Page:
Physician Reminders Don’t Improve Care For Kidney Disease Patients
Certain treatment reminders in test results don’t increase use of recommended medications or improve patients’ health
Certain treatment reminders meant to improve primary care physicians’ prescribing habits for patients with chronic kidney disease (CKD) are ineffective.
Nearly 20% of people over the age of 65 years have CKD, and primary care physicians care for the vast majority of them.
Additional studies are needed to find ways to help improve physicians’ care of CKD patients.
Laboratory-based treatment reminders meant to improve physicians’ prescribing habits for patients with chronic kidney disease (CKD) may not be effective, according to a study appearing in an upcoming issue of the Clinical Journal of the American Society Nephrology (CJASN). The findings indicate that adding information on how to treat patients with CKD to kidney laboratory test results does not provide any benefits.
Nearly 20% of people over the age of 65 years have CKD, and primary care physicians care for the vast majority of these patients without input from kidney specialists.
Treatment aids for doctors — such as prompts or reminders that suggest what to prescribe when a test result comes back — could improve care for people with various health problems. Braden Manns, MD (University of Calgary and Alberta Kidney Disease Network, in Alberta, Canada) and his colleagues looked to see if adding information on how to treat CKD patients to kidney test results might improve the care provided by primary care physicians.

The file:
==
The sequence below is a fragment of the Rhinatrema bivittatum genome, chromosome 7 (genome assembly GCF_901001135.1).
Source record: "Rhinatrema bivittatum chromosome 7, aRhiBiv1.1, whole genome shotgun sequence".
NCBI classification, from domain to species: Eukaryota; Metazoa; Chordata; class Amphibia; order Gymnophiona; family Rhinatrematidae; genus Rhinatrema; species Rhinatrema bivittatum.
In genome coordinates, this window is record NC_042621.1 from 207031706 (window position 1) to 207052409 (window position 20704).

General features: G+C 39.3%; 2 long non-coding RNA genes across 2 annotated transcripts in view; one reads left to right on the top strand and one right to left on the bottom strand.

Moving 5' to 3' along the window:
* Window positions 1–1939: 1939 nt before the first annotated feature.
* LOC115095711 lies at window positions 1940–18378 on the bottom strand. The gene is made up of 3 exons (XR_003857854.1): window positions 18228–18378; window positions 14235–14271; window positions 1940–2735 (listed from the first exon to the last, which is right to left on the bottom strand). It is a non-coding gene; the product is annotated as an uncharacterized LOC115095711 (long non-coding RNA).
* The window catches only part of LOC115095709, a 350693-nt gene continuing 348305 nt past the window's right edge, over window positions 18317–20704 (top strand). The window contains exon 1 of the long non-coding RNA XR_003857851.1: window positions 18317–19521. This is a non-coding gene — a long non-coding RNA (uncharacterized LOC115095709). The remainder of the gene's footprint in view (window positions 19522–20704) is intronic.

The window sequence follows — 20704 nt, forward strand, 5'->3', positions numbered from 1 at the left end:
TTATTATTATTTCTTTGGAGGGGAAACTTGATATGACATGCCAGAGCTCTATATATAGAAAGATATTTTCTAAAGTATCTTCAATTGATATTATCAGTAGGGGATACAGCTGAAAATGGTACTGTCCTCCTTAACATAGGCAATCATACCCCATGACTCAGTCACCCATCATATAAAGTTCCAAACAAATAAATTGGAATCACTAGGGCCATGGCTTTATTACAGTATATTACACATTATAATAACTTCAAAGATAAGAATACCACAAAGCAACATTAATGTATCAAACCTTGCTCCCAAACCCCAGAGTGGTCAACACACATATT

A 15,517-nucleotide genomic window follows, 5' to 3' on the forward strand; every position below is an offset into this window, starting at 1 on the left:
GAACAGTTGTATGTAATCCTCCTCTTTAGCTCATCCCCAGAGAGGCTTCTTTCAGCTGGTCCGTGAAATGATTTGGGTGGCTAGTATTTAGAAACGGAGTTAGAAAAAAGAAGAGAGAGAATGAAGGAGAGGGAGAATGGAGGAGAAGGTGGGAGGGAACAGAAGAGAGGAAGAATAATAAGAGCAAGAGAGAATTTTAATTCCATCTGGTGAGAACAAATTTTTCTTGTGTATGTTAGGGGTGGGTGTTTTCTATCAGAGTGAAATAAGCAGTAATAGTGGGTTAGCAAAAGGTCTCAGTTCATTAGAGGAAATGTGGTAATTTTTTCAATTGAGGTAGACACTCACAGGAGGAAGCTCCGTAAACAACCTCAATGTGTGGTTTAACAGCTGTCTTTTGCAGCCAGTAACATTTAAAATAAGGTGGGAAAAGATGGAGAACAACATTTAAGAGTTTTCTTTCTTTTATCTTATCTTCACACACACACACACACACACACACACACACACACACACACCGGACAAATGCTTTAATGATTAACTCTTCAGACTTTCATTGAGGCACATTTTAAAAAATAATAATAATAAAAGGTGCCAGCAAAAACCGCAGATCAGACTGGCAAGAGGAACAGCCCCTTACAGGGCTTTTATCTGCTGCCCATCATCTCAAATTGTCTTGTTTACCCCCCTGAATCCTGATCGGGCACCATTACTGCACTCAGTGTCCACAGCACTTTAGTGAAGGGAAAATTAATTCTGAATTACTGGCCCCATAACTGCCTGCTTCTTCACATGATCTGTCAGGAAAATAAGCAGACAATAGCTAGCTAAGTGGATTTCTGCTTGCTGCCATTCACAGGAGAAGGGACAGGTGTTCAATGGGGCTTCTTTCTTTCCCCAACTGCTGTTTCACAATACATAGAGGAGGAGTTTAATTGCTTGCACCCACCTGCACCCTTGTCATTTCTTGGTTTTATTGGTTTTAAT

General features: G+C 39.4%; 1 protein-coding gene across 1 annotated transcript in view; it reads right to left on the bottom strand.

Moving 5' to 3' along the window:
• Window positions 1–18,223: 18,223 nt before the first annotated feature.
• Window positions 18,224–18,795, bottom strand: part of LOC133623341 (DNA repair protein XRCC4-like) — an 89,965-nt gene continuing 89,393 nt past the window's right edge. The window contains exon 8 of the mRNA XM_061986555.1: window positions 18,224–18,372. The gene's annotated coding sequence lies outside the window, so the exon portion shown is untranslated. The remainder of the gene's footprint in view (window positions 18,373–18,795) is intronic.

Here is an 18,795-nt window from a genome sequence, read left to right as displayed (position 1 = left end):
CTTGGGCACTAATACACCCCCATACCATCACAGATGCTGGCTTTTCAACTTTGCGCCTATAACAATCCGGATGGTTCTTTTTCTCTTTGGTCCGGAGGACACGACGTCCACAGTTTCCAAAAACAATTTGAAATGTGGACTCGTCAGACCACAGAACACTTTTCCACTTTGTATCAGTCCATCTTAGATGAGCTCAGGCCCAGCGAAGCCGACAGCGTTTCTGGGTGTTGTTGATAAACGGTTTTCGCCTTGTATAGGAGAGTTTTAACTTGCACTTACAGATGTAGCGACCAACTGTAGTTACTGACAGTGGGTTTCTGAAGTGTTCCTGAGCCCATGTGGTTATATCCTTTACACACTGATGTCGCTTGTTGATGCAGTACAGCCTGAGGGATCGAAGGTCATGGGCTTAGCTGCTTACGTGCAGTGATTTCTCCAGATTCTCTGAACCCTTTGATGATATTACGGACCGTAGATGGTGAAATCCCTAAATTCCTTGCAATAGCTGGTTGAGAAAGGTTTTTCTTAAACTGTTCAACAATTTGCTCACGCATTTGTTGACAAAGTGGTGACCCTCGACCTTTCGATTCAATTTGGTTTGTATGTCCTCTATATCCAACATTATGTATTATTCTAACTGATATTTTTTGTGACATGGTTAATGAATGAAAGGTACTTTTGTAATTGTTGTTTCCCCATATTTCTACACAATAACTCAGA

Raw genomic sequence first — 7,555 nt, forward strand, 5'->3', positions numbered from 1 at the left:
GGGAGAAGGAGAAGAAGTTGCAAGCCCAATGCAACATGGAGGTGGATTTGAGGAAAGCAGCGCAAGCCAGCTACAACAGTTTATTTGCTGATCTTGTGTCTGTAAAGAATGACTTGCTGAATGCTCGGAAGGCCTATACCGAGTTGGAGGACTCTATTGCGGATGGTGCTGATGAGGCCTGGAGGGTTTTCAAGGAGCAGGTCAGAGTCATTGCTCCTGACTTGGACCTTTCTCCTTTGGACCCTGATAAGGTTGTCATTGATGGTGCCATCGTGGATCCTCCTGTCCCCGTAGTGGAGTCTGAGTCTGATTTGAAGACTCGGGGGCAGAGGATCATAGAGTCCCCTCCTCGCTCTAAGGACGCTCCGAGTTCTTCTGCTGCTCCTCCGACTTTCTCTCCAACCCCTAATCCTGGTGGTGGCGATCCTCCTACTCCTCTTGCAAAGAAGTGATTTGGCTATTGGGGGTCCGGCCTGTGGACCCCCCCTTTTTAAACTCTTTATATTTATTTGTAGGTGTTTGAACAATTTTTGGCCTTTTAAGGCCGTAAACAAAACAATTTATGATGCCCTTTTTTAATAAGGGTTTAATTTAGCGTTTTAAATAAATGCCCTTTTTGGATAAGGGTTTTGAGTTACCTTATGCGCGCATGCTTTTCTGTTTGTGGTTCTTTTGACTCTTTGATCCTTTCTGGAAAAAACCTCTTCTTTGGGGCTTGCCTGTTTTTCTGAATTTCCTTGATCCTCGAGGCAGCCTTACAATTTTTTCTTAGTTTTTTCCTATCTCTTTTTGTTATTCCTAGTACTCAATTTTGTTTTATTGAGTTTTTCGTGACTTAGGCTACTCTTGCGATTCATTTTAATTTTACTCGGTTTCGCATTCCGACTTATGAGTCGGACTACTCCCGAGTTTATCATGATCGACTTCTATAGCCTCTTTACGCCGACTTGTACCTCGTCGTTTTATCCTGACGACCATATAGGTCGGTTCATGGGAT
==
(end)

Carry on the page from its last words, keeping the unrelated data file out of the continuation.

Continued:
The study included 22,092 patients with CKD who were treated at 93 primary care practices in Alberta, Canada. Of these, 5,444 patients were older than 65 years of age and had medication data available. Some patients’ physicians received a standard laboratory prompt with kidney test results while others received an enhanced prompt that recommended that they prescribe an angiotensin converting enzyme inhibitor (ACEi) or angiotensin receptor blocker, which are recommended for CKD patients by clinical practice guidelines.
Among the major findings one year after the study began:
Overall, ACEi/ARB use was 77.1% and 76.9% in the standard and enhanced prompt groups, respectively, suggesting no difference in care.
In patients with severe kidney failure, ACEi/ARB use was higher in the enhanced prompt group.
“While we were hoping to increase the use of effective medications, we showed no difference in care or outcomes in the overall population,” said Dr. Manns. “We did see a suggestion of benefit in the subgroup of patients with more severe kidney failure, perhaps because primary care doctors may have recognized that these patients were at particularly high risk; therefore doctors may have been more responsive to management suggestions.”
In a broader analysis of the entire patient group, including those for whom medication information was not available, the investigators found that use of the enhanced laboratory prompt did not improve patients’ health outcomes compared with the standard prompt.
“Our research suggests that the use of more complex laboratory prompts may not improve care or outcomes,” said Dr. Manns. These findings are particularly relevant because new guidelines on caring for CKD patients are expected this year.
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